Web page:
Significant measurements in femtosecond range are done

Significant measurements in femtosecond range are done

Ultrafast science is pursued at the Technical University of Munich (TUM). An international consortium of scientists, initiated by Reinhard Kienberger, Professor of Laser and X-ray Physics several years ago, has made significant measurements in the femtosecond range at the U.S. Stanford Linear Accelerator Center (SLAC).

X-ray free-electron lasers (XFELs) have delivered intense, ultrashort X-ray pulses in the femtosecond range for over a decade. A femtosecond is equivalent to a millionth of a billionth of a second.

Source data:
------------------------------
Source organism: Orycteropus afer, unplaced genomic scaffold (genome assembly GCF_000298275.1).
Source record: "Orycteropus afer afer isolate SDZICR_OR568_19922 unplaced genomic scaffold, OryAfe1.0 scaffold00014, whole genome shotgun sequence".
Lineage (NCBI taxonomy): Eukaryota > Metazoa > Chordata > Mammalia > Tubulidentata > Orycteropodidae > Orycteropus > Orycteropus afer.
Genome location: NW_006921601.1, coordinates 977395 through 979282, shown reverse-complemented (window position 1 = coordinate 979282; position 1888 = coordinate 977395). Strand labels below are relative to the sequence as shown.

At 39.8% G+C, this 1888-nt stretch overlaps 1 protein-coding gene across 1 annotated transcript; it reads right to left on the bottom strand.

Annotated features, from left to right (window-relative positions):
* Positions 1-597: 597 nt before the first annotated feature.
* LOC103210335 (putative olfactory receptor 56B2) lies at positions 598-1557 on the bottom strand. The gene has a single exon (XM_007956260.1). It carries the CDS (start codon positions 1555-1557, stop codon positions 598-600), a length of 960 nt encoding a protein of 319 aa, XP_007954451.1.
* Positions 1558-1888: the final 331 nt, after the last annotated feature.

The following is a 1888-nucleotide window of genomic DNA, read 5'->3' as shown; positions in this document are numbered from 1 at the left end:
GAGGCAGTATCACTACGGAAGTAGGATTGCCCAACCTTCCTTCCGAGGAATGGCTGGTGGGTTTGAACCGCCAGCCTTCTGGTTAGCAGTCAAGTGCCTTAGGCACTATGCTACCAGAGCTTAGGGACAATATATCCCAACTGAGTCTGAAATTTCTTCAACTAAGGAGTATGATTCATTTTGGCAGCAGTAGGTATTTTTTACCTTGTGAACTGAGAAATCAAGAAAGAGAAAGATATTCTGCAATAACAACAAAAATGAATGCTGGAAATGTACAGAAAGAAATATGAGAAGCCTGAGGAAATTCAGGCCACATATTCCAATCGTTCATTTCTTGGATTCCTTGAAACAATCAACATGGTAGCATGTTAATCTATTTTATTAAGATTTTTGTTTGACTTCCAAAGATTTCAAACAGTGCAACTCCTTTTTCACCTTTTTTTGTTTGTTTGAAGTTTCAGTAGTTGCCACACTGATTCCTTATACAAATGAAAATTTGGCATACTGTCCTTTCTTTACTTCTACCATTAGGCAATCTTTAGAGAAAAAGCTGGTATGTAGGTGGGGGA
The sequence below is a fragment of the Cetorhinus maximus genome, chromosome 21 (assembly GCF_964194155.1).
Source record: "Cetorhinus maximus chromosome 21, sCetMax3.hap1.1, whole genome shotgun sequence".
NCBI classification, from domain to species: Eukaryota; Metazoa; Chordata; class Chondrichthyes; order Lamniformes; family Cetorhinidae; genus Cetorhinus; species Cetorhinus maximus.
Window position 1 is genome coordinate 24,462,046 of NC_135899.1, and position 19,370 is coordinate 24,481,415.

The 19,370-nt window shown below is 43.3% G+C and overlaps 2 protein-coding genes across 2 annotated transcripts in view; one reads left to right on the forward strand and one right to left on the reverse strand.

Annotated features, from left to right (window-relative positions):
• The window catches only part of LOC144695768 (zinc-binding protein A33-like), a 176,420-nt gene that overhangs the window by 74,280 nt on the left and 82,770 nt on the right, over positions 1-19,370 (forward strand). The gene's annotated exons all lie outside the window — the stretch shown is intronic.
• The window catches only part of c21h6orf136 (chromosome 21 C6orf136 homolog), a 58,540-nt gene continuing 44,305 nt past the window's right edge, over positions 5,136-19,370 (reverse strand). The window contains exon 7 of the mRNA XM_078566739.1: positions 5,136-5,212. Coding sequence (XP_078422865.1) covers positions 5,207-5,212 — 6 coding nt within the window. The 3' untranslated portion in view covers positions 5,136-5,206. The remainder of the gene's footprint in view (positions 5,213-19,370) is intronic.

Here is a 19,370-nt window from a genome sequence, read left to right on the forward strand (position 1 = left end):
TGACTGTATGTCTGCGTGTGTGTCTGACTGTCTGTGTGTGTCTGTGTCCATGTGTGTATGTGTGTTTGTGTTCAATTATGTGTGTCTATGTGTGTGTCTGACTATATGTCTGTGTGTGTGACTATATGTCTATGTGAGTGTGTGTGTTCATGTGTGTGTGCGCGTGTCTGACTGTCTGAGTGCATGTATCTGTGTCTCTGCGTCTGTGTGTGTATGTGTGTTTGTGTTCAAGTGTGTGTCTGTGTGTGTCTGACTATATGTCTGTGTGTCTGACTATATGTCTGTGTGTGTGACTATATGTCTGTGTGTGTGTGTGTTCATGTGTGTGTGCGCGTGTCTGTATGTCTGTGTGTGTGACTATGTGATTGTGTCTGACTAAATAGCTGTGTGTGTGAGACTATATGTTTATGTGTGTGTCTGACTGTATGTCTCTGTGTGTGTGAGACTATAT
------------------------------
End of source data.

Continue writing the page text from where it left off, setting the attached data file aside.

One of the most promising applications of XFELs is in biology, where researchers can capture images down to the atomic scale even before the radiation damage destroys the sample. In physics and chemistry, these X-rays can also shed light on the fastest processes occurring in nature with a shutter speed lasting only one femtosecond.

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Source: “Clocking the movement of electrons inside an atom”, Technical University of Munich